There are no extra costs to use this.

    We will use it.
  • That is excellent news Chip.
  • ctwardell wrote: »
    That is excellent news Chip.

    We must thank Cluso99 for his prodding to check into this. I didn't think anything so simple was likely to exist.
  • cgraceycgracey Posts: 11,536
    edited 2017-08-24 - 22:35:53
    There is some mention about needing a very stable VREF input, which requires a bandgap reference with trimming bits of its own. I'm asking them about this now. This seems a little complicated.
  • JRetSapDoogJRetSapDoog Posts: 792
    edited 2017-08-24 - 22:52:45
    Thanks, Cluso99 for your repeated prodding haranguing. :smile: You saved the day! Prop day. And don't worry about those rumors about messengers bearing bad news being killed; that's only if no solutions exist. **Update** Hmm...I may have spoken too soon. Well, perhaps there's still a OTP route if the EEPROM one doesn't work out.
  • Yes, nice prodding Cluso! Its amazing what solutions are only 'asking the right person the right question' away

    Now how to resist thinking about what to use the remaining 768 bits for...

  • Sounds like we might end up with a much better solution overall, if the VREF input can be sorted.
  • that stability is probably only to get 15 years at 135C...
    Prop Info and Apps: http://www.rayslogic.com/
  • jmgjmg Posts: 13,788
    cgracey wrote: »
    We heard from OnSemi.

    Their EEPROM only requires the MiM cap option in the ONC18 process. An 8x32 bit instance would be 695um x 240um, which is small enough. No VPP pin needed. It runs off the core 1.8V supply. It has an expected 15-year data retention at 135 degrees Celsius.

    The maximum bit array size is 16 bits x 64 words, or 1K bits. We only need 256 bits, of course.

    There are no extra costs to use this.

    We will use it.
    Sounds very good, this is EEPROM too, not OTP ?
    How many Erase cycles Endurance ? What size Erase ?
    Q : can it have a Write-Protect bit ?
    Some forms of security want to prevent Trojan horse type attacks, where the Key and code are BOTH changed, and the product 'looks' the same ....

    1k bits min is fine, as you want 256 bits plus calibrate storage for RC Osc's, plus unique serial number, plus some user space....
    cgracey wrote: »
    There is some mention about needing a very stable VREF input, which requires a bandgap reference with trimming bits of its own. I'm asking them about this now. This seems a little complicated.
    Seems a little unusual, as most EEPROM cells are MOSFET threshold based, and that usually is sensed with another mosfet, given it varies with temperature.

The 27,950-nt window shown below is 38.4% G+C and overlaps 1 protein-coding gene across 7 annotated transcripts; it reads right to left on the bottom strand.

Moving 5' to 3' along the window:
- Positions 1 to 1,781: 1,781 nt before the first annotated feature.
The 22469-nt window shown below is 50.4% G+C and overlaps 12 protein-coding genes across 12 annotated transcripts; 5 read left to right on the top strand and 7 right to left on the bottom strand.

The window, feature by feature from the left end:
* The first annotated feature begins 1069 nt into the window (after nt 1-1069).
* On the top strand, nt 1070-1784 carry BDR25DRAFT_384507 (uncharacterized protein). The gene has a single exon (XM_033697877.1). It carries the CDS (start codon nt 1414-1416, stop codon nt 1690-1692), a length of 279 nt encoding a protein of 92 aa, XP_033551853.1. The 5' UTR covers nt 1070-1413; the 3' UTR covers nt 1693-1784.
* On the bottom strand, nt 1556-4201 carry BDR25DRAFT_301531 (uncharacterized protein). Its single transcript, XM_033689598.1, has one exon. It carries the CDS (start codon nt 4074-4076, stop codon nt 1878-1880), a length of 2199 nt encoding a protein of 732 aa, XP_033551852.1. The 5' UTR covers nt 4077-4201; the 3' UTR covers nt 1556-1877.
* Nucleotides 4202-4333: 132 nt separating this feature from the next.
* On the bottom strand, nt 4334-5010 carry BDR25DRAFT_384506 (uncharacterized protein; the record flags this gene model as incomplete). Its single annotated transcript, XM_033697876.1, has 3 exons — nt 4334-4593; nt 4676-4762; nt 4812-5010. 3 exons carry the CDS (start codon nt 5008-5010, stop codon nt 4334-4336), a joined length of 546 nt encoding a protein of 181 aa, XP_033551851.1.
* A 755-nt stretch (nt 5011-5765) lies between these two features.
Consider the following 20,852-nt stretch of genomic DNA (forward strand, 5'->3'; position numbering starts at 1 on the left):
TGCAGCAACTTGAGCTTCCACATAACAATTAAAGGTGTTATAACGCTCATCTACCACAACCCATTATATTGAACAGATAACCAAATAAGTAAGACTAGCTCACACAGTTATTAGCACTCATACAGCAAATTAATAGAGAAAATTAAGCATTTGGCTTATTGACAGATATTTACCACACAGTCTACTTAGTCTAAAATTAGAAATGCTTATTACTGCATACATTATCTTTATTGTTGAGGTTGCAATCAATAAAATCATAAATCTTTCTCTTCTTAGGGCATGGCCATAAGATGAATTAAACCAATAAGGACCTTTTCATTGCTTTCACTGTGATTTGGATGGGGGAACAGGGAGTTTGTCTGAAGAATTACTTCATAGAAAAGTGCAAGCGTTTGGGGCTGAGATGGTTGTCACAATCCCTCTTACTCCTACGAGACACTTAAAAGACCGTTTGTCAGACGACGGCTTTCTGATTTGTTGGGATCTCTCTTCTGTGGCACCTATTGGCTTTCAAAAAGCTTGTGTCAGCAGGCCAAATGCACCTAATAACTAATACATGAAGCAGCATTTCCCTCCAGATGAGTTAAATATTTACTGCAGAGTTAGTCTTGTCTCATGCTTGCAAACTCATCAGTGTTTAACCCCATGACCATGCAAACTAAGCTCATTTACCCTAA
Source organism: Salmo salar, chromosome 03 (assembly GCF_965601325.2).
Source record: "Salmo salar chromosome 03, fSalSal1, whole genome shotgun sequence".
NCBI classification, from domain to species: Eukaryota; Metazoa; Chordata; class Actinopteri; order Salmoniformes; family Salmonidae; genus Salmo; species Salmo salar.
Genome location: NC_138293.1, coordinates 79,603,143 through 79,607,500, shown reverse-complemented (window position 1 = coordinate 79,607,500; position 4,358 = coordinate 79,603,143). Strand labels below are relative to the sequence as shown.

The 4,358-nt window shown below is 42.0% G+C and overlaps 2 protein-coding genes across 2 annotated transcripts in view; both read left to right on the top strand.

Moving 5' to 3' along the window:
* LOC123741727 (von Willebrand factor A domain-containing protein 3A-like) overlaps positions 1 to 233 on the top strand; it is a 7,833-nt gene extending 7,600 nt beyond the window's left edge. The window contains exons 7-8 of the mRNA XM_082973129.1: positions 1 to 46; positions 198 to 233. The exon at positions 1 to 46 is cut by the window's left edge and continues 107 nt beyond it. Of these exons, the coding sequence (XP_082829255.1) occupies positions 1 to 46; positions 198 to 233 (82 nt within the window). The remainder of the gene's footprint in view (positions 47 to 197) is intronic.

Maybe that Vref sets a read current level ?

  • jmgjmg Posts: 13,788
    cgracey wrote: »
    We must thank Cluso99 for his prodding to check into this. I didn't think anything so simple was likely to exist.

    It is very common for Chips to need SOME programming, so such problems are likely to have been solved before

  • The EEPROM block is spec'd at 10k writes at 85 degrees Celsius. That should be quite sufficient.
  • Fantastic news Chip!

    I expected OnSemi would have a solution. Bet they have a solution for larger blocks too!

    Why don't you also ask about using eeprom/flash/otp to replace the little ROM too, or at least some of it?
    Then the boot code could be changed too. I would modify the boot code to boot directly from SD without requiring a SPI Flash chip to boot.
    My Prop boards: P8XBlade2, RamBlade, CpuBlade, TriBlade
    Prop OS (also see Sphinx, PropDos, PropCmd, Spinix)
    Website: www.clusos.com
    Prop Tools (Index) , Emulators (Index) , ZiCog (Z80)
  • Hi Cluso99

    If the SD boot code could be merged within the actual SPI Flash chip reading routines and still fit inside the limits of the ROM code, a single EEPROM bit could be used to select between them. Both worlds could fit into one solution.

    Only a thought...

    Henrique
    Cluso99 wrote: »
    Fantastic news Chip!

    I expected OnSemi would have a solution. Bet they have a solution for larger blocks too!

    Why don't you also ask about using eeprom/flash/otp to replace the little ROM too, or at least some of it?
    Then the boot code could be changed too. I would modify the boot code to boot directly from SD without requiring a SPI Flash chip to boot.